Taiwan stops Uighur activist trip

25 September 2009   BBC

Taiwan will not allow exiled Uighur activist Rebiya Kadeer to visit the island as she had planned, a government official has said.

Ms Kadeer, a Chinese Muslim from Xinjiang, had been invited by an entertainer close to the opposition.

China has accused Ms Kadeer of orchestrating recent violence in Xinjiang - a charge she denies.

In July about 200 people were killed in riots between Uighurs and Han Chinese in which mostly Han were killed.

Taiwan is self-ruled after breaking away from China at the end of the civil war in 1949. Beijing considers the island part of its territory.

We have decided not to allow Kadeer entry considering that her visit could affect national interest and social order," Interior Minister Jiang Yi-huah was quoted as saying to members of parliament.

Despite opposition from China, a documentary about Ms Kadeer was screened this week in Taiwan's second city, Kaohsiung.

Local tourism officials had spoken out against the move, Taiwanese media reported, fearing it would drive Chinese tourist numbers down.

Rebiya Kadeer heads the World Uighur Congress, which represents the Uighur community in exile.


Statement from World Uyghur Congress President Rebiya Kadeer regarding remarks of Taiwan Interior Minister Chiang Yi-hua

September 25, 2009

On September 25, the government of Taiwan announced that it would ban a proposed visit by Uyghur democracy leader Rebiya Kadeer to the island. Ms. Kadeer had accepted an invitation from two private groups in Taiwan, but had not yet submitted a visa application. On the floor of Taiwan¡¦s Legislative Yuan, Taiwan¡¦s Interior Minister, Chiang Yi-hua, stated that the World Uyghur Congress (WUC), led by Ms. Kadeer, has close links with the East Turkestan Islamic Movement, and her visit should be banned because it would endanger Taiwan¡¦s national interest, public security and social order. In response to a lawmaker¡¦s question, Chiang stated: ¡§We don¡¦t wish to see the shadow of terrorism fall on Taiwan.¡¨ Taiwanese premier Wu Den-yih indicated on the same day that the decision of the Interior Ministry was final.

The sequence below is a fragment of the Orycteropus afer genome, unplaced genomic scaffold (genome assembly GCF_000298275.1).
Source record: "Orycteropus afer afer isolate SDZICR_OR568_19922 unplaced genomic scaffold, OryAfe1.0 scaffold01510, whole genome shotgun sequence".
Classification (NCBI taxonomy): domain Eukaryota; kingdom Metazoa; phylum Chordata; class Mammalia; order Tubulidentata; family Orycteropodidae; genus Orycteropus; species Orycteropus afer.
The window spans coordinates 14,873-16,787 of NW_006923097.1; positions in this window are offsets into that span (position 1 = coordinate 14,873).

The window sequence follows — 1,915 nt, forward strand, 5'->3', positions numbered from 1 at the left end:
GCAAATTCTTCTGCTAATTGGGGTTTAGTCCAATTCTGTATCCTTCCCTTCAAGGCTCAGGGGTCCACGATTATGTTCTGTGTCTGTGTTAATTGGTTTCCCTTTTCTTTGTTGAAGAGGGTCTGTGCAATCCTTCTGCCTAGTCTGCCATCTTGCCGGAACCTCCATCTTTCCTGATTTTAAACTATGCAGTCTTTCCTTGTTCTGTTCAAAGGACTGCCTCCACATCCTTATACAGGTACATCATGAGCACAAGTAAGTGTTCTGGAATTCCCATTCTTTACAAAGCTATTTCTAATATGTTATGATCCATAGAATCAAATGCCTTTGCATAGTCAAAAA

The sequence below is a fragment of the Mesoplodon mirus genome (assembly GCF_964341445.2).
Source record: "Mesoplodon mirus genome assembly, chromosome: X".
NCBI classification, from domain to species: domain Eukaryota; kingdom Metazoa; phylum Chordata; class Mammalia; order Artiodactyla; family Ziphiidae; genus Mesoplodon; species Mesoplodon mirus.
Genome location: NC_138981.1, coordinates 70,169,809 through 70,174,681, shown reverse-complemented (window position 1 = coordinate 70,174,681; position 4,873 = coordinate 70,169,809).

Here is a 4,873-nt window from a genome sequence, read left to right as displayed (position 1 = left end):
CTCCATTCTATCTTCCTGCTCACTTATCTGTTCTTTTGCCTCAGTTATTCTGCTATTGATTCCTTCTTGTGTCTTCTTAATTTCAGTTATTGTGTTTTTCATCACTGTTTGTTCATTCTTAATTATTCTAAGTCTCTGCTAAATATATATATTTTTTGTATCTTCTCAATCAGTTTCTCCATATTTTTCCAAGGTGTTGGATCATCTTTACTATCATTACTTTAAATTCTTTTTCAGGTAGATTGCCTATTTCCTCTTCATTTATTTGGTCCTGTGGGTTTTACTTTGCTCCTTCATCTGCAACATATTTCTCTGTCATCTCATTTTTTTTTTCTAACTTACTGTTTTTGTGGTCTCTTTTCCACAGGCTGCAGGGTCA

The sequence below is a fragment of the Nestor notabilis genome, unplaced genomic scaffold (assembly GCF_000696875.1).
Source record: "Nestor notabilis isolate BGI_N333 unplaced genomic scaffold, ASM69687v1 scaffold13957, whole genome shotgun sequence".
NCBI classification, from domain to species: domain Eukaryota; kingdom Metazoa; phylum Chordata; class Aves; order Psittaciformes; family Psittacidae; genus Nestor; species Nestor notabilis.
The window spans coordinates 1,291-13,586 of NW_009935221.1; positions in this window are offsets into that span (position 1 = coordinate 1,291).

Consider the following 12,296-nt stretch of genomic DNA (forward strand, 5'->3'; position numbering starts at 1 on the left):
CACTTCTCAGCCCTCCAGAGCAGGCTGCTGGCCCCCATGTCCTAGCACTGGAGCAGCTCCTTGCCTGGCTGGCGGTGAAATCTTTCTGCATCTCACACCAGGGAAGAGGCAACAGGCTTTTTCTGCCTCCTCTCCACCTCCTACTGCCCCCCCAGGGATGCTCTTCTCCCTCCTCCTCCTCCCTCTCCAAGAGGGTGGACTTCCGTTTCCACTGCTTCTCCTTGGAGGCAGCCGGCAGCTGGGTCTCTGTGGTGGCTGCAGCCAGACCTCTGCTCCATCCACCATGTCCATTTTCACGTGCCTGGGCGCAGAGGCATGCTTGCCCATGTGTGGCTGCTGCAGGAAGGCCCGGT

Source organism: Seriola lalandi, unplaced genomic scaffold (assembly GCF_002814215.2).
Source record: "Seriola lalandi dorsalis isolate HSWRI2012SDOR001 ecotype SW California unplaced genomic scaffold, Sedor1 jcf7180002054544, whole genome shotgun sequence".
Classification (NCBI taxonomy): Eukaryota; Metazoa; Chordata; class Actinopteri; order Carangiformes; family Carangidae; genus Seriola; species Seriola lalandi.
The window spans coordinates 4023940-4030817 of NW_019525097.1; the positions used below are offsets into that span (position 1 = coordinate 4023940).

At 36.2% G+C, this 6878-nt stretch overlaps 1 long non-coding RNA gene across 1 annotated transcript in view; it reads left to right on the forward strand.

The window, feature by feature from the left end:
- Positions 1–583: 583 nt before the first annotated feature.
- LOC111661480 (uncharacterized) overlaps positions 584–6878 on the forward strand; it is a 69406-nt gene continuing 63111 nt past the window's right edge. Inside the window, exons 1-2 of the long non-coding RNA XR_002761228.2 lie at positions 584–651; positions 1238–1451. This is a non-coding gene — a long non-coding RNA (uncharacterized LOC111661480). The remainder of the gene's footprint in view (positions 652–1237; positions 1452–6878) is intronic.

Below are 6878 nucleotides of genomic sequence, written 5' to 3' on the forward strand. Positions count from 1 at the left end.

In a statement, Ms. Kadeer said ¡§I am very concerned about the future of Taiwan- I fear that the shadow of communism may fall on the people of Taiwan. The accusations leveled by the Interior Ministry of Taiwan are irresponsible and inflammatory, and the government¡¦s decision to ban my proposed visit is a rash one. It is a great disappointment that a democratic government of Taiwan should choose to bar me from entry. The Munich-based WUC, of which I am president, is fully committed to peace, democracy and human rights, and wholly opposed to all acts of violence and terrorism. The WUC has never had any links with terrorism. The WUC is funded by the National Endowment for Democracy, a publicly-funded organization in the United States. By making such an accusation against the World Uyghur Congress, the Interior Ministry of Taiwan is in effect accusing the United States and Germany of being complicit in terror activities.

The Interior Ministry¡¦s remarks echo the Communist propaganda of the Beijing regime. It is unfortunate that the Communist Chinese government appears to have such a great influence over decisions regarding who is granted a visa to Taiwan. Similarly, it appears that the government of Taiwan has a double standard regarding the decision to grant visas to various human rights advocates whose activities are opposed by the Chinese government. I am saddened that the Taiwanese government is not immune to the stereotypes against Muslims that have been exploited by the Chinese government. The decision by the government of Taiwan and the remarks of its officials only perpetuate the stereotypes of Uyghur Muslims as terrorists, and repeat China¡¦s unsubstantiated claims regarding a Uyghur terrorist threat.

The people of Taiwan invited me to visit, and I accepted their invitation. I awaited the position of the government of Taiwan regarding my acceptance. The Taiwan government¡¦s decision to refuse to issue me a visa goes against the wishes of the people of Taiwan. The government¡¦s decision also harms Taiwan¡¦s hard-earned image as a democratic, free society. I call upon the government of Taiwan to retract the false accusations it has made against me and against the World Uyghur Congress, and honor the wishes of the Taiwanese people.¡¨